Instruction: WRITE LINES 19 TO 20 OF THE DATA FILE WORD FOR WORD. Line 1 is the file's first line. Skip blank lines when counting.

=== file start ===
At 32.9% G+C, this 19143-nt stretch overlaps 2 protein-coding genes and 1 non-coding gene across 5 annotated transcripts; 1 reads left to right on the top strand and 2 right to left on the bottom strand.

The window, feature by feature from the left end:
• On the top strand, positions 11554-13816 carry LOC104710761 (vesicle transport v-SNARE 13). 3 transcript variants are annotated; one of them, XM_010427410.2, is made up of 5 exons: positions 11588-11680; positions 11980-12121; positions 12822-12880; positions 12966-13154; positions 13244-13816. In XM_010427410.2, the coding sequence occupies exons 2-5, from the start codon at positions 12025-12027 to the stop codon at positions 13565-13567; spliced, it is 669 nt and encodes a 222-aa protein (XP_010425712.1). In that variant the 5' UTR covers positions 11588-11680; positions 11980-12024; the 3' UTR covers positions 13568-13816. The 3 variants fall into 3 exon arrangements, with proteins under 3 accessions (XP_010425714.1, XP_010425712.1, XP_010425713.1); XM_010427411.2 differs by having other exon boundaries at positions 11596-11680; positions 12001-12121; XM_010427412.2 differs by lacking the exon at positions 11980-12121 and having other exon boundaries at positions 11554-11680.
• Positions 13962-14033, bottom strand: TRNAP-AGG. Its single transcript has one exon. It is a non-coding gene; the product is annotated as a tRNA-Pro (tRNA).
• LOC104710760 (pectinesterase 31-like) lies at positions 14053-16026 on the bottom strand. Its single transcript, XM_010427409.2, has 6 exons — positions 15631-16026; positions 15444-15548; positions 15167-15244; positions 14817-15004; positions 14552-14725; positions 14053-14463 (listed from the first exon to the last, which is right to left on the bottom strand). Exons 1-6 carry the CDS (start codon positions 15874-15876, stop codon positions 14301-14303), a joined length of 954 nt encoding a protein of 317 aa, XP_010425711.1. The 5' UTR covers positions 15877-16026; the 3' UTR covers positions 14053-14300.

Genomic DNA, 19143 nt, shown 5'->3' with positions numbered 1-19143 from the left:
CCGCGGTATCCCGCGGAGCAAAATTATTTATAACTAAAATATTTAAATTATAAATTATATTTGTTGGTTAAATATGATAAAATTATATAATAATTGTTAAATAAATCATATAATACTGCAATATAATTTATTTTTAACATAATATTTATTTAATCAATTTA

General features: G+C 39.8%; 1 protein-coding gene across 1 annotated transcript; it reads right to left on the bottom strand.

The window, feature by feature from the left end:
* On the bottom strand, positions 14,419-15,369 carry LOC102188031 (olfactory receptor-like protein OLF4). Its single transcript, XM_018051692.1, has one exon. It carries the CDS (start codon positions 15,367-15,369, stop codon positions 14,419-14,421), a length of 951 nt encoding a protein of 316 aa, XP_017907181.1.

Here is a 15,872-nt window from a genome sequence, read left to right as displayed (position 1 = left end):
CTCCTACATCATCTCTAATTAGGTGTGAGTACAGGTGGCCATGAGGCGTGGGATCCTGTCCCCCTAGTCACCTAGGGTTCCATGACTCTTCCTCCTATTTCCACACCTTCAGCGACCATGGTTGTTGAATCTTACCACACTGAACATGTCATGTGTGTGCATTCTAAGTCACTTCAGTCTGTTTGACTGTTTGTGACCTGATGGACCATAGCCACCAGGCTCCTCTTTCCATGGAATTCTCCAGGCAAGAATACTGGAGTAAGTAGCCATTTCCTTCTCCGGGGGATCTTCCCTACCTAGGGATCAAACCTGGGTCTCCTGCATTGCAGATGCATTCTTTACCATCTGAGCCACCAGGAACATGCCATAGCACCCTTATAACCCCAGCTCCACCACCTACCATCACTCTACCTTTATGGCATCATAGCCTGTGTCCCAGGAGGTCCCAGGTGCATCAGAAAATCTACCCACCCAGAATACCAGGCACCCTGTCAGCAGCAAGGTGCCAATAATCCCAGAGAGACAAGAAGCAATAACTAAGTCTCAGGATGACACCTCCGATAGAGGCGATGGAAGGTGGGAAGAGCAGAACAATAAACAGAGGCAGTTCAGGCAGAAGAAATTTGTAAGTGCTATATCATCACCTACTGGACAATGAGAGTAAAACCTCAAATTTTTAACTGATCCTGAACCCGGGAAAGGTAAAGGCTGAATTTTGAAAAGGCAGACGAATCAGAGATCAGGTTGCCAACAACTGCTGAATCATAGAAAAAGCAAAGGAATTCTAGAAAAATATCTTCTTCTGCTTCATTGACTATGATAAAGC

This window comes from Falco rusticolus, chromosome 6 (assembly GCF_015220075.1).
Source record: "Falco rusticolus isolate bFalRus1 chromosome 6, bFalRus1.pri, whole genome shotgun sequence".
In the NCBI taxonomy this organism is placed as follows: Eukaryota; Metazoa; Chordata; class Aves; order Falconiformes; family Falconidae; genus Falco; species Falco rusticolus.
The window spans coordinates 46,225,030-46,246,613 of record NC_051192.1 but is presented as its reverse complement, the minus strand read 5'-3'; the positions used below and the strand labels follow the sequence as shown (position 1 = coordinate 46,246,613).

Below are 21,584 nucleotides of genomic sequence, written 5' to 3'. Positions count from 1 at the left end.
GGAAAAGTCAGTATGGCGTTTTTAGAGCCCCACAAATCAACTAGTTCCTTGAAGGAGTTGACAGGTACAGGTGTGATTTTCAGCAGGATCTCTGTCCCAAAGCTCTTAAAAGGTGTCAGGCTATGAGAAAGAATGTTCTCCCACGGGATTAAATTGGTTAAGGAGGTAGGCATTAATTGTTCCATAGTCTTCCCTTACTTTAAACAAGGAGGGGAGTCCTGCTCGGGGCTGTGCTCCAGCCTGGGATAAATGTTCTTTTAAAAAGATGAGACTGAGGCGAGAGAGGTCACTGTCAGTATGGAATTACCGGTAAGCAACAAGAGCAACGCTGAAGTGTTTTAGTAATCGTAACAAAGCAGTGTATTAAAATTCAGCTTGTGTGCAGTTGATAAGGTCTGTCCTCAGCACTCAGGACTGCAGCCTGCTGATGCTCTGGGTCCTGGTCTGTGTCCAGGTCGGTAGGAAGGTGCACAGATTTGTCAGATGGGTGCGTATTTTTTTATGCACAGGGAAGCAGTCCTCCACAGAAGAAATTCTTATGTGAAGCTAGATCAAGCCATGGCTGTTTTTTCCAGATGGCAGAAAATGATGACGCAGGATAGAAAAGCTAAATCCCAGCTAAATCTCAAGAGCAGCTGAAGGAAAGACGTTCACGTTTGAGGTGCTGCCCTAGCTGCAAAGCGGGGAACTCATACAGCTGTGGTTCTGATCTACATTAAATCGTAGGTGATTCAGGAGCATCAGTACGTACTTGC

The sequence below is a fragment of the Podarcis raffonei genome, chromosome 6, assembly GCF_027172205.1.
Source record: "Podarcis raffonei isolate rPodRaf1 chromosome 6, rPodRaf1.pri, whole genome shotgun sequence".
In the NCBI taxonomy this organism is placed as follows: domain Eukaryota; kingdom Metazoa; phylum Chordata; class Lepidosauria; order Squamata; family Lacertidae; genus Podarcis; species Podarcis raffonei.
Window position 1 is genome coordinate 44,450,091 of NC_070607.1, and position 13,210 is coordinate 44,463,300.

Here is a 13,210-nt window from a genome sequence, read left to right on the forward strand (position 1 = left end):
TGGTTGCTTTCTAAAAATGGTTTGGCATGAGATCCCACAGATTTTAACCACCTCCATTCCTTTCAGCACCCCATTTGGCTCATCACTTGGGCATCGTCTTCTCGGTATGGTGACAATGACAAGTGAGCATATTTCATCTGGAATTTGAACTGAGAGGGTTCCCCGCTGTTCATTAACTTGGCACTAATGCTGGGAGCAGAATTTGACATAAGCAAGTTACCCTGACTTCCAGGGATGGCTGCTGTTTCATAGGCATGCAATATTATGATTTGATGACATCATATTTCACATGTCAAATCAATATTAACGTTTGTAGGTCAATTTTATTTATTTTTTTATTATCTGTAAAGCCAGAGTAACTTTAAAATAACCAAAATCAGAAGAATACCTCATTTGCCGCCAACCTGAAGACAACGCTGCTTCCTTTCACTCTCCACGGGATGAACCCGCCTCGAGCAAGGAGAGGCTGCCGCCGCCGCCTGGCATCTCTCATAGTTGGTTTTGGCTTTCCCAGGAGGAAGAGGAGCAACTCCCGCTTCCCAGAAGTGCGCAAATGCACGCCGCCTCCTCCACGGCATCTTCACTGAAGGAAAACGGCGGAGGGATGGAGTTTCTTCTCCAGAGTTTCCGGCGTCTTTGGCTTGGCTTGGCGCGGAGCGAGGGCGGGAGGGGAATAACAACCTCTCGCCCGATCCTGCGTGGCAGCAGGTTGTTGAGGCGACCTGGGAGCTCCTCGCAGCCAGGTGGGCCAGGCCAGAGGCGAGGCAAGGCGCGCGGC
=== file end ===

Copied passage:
The sequence below is a fragment of the Podarcis raffonei genome, chromosome 6, assembly GCF_027172205.1.
Source record: "Podarcis raffonei isolate rPodRaf1 chromosome 6, rPodRaf1.pri, whole genome shotgun sequence".